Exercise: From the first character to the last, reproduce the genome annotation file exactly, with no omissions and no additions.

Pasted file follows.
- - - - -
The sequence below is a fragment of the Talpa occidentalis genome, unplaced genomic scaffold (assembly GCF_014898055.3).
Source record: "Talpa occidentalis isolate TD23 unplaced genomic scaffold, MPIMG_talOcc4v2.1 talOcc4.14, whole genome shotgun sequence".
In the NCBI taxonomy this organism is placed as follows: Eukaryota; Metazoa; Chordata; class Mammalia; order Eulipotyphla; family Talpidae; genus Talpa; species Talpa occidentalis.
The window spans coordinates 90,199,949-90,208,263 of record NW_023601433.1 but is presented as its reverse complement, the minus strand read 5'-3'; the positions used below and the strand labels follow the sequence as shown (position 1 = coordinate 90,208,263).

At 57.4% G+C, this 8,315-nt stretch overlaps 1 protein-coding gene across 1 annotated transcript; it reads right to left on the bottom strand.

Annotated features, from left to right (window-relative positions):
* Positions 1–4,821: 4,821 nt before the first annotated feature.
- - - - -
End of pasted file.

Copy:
The sequence below is a fragment of the Talpa occidentalis genome, unplaced genomic scaffold (assembly GCF_014898055.3).
Source record: "Talpa occidentalis isolate TD23 unplaced genomic scaffold, MPIMG_talOcc4v2.1 talOcc4.14, whole genome shotgun sequence".
In the NCBI taxonomy this organism is placed as follows: Eukaryota; Metazoa; Chordata; class Mammalia; order Eulipotyphla; family Talpidae; genus Talpa; species Talpa occidentalis.
The window spans coordinates 90,199,949-90,208,263 of record NW_023601433.1 but is presented as its reverse complement, the minus strand read 5'-3'; the positions used below and the strand labels follow the sequence as shown (position 1 = coordinate 90,208,263).

At 57.4% G+C, this 8,315-nt stretch overlaps 1 protein-coding gene across 1 annotated transcript; it reads right to left on the bottom strand.

Annotated features, from left to right (window-relative positions):
* Positions 1–4,821: 4,821 nt before the first annotated feature.